BUSINESS
September 16, 2005 | From Bloomberg News
The U.S. Commerce Department said it would allow Chinese textiles and apparel that have been embargoed at U.S. ports to be donated to survivors of Hurricane Katrina. The clothing has been barred from entry into the country since earlier this year under safeguards designed to protect U.S. textile makers from a flood of cheap Chinese imports. U.S. apparel importers that had purchased the goods from China will give up ownership, and U.S.
SPORTS
September 27, 2013 | By Kevin Baxter
Cuba's government has lifted its ban on professional sports, allowing athletes to sign contracts and compete for pay outside the island. The change will make it easier for Cubans to compete professionally in Europe and Asia, but it does not necessarily mean a new wave of Cuban baseball players will be landing in Major League Baseball. Professional sports in the United States are still bound by a 51-year-old embargo that bans nearly all business transactions between Americans and the Cuban government.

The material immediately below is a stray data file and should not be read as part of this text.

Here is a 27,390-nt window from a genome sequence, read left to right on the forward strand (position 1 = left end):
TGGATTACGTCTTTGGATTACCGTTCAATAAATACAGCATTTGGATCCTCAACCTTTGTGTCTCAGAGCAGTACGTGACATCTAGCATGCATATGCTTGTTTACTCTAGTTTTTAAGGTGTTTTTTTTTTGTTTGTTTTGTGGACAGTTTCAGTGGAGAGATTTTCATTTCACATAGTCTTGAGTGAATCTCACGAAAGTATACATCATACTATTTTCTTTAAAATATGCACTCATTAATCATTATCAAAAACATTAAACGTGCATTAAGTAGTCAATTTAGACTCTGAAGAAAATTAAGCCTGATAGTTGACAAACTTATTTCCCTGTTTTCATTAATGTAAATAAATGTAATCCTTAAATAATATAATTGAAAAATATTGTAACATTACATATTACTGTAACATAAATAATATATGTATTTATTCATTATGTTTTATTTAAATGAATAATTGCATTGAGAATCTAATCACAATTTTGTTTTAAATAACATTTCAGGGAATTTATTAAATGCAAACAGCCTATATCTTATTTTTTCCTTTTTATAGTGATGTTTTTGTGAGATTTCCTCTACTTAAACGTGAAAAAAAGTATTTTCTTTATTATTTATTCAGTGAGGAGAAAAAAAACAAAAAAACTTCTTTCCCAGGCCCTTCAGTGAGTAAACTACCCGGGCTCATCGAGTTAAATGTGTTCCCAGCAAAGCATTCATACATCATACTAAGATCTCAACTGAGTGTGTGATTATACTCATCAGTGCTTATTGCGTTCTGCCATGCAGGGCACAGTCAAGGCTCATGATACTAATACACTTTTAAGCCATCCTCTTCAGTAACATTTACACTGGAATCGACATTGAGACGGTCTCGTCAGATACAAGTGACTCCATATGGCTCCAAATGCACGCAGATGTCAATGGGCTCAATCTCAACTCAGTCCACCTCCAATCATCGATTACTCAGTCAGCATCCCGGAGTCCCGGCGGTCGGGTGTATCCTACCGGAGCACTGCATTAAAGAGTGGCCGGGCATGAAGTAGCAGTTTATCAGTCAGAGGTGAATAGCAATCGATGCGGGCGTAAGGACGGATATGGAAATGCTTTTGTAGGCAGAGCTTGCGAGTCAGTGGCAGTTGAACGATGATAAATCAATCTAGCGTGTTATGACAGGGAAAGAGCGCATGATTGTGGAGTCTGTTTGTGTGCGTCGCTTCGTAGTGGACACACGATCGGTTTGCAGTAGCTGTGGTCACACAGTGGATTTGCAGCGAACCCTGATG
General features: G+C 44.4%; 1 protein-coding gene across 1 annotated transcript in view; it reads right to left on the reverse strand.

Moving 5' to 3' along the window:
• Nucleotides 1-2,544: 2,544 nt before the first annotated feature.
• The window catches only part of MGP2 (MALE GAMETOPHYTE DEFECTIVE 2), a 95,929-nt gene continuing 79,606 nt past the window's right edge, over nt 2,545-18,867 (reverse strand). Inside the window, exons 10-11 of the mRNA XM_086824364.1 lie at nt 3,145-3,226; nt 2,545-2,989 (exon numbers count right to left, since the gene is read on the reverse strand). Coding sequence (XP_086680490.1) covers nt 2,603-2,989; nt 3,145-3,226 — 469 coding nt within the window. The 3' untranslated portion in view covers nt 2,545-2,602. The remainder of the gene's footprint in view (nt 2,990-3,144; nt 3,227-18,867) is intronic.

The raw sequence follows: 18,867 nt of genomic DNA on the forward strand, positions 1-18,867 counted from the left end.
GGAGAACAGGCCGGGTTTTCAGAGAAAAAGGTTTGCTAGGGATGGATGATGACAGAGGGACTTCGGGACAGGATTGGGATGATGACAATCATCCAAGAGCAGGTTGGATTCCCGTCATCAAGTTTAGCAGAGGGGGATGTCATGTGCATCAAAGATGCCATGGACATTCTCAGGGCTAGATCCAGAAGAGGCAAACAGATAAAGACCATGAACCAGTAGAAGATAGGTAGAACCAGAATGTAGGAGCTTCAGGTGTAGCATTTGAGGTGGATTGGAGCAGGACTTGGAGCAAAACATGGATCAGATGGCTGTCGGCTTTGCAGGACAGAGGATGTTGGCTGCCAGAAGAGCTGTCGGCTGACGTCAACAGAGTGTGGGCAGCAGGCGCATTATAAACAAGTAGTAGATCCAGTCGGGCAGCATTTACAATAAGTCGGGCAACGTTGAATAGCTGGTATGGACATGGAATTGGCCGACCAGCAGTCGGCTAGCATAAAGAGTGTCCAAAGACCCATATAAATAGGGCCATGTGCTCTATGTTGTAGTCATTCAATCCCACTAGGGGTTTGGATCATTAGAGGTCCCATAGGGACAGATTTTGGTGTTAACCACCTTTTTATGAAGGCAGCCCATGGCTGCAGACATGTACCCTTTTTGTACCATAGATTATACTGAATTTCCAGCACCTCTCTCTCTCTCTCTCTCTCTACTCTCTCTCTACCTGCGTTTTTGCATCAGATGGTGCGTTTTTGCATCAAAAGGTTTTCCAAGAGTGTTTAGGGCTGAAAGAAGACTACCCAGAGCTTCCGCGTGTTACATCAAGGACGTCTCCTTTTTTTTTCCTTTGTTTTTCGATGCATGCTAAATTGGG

WORLD
May 27, 2013 | By Henry Chu and Patrick J. McDonnell, Los Angeles Times
LONDON - Diplomatic pressure on Syrian President Bashar Assad escalated Monday, as a divided European Union agreed to relax a ban on weapons shipments to anti-Assad forces and U.S. Sen. John McCain met with insurgent commanders during a surprise visit to the country. Meanwhile, top U.S. and Russian diplomats met in Paris in a bid to solidify plans for a peace conference that both nations view as the only hope for a diplomatic solution to the Syrian crisis, which has already left tens of thousands of people dead and threatens to spark a regional conflagration.
WORLD
May 8, 2013 | By Paul Richter, Los Angeles Times
WASHINGTON - A bipartisan group of senators introduced legislation Wednesday that would sharply toughen U.S. economic sanctions on Iran despite administration calls for Congress to delay penalties that could disrupt diplomacy aimed at resolving the dispute over Iran's nuclear program. Advocates say the Senate proposal could, at least in theory, block Iran from accessing about one-third of the foreign exchange reserves it relies on to pay for government programs, to finance trade and to prop up its currency.
WORLD
March 6, 2013 | By Emily Alpert